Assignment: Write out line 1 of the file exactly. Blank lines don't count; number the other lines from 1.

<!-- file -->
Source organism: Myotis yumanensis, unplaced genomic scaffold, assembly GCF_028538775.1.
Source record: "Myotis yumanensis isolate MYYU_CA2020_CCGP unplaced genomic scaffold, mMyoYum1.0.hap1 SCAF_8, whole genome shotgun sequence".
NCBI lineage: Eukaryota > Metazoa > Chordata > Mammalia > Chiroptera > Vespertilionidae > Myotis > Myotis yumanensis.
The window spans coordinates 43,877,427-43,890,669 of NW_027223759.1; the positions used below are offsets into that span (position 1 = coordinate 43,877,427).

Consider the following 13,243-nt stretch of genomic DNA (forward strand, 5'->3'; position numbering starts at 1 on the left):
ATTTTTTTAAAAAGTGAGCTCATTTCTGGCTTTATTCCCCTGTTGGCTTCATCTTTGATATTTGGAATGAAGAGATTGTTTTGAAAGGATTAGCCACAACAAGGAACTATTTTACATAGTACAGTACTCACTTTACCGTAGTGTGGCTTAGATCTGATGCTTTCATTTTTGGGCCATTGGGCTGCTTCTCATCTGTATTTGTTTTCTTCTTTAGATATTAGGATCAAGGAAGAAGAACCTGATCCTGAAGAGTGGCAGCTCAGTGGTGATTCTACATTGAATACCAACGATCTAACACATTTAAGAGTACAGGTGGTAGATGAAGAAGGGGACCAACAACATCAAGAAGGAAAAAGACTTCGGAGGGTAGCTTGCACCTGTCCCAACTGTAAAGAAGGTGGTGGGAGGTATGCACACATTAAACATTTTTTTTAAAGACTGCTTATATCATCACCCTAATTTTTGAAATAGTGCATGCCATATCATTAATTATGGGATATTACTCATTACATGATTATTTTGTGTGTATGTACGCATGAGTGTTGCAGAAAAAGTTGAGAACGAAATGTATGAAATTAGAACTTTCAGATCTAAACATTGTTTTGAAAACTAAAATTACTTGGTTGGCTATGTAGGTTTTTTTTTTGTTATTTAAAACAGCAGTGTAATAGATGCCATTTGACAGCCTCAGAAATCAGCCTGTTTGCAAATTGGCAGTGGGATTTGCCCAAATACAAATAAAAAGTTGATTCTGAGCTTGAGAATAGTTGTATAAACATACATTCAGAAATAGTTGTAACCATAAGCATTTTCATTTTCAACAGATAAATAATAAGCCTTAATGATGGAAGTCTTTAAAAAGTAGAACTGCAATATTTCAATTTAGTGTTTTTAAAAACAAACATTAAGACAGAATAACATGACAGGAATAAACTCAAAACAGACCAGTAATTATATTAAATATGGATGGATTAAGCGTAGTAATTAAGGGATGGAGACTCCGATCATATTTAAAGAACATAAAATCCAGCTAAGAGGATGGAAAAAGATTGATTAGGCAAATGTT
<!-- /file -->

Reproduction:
Source organism: Myotis yumanensis, unplaced genomic scaffold, assembly GCF_028538775.1.